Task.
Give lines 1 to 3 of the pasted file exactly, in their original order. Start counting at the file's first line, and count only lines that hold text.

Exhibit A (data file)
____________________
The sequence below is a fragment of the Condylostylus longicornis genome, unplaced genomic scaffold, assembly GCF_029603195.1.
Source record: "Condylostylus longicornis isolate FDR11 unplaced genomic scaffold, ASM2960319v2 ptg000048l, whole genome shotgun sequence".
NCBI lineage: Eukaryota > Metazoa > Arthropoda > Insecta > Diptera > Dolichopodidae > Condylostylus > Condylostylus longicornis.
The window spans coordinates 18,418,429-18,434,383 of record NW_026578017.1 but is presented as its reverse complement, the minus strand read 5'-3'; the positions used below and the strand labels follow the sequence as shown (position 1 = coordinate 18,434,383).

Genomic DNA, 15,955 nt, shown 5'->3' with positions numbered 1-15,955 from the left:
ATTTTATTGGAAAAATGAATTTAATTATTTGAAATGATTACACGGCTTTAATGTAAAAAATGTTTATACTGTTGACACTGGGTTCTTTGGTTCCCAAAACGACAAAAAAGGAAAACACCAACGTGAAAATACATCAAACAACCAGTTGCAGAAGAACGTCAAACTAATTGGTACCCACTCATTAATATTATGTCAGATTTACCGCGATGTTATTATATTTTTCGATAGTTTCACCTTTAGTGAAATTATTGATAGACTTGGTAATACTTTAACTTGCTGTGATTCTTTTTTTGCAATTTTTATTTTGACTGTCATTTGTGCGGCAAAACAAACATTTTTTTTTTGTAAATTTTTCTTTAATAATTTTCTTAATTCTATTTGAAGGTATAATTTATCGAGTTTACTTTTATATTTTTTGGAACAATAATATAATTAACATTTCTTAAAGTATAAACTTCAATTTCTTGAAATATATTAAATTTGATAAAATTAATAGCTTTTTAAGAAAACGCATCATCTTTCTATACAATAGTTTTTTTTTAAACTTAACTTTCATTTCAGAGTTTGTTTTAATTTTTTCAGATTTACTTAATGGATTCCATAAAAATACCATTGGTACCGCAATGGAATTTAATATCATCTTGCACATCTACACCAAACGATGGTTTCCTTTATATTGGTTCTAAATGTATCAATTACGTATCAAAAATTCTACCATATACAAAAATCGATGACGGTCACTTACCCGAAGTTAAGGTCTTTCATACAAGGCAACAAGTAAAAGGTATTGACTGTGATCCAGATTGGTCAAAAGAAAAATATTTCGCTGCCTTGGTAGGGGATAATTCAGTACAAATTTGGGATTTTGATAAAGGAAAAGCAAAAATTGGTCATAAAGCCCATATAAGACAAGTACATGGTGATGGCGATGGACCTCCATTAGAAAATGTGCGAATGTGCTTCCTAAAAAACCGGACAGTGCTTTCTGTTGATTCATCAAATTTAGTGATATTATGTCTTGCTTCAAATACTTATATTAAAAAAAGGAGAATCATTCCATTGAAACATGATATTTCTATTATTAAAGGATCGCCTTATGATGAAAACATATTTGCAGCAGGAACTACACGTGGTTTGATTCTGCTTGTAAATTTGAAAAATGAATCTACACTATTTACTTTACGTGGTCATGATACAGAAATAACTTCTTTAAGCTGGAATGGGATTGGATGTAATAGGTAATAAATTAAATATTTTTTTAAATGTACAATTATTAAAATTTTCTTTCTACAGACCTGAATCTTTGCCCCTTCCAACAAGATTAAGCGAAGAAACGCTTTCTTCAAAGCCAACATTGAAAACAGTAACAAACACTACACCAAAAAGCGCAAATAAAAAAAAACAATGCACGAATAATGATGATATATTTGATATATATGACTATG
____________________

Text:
The sequence below is a fragment of the Condylostylus longicornis genome, unplaced genomic scaffold, assembly GCF_029603195.1.
Source record: "Condylostylus longicornis isolate FDR11 unplaced genomic scaffold, ASM2960319v2 ptg000048l, whole genome shotgun sequence".
NCBI lineage: Eukaryota > Metazoa > Arthropoda > Insecta > Diptera > Dolichopodidae > Condylostylus > Condylostylus longicornis.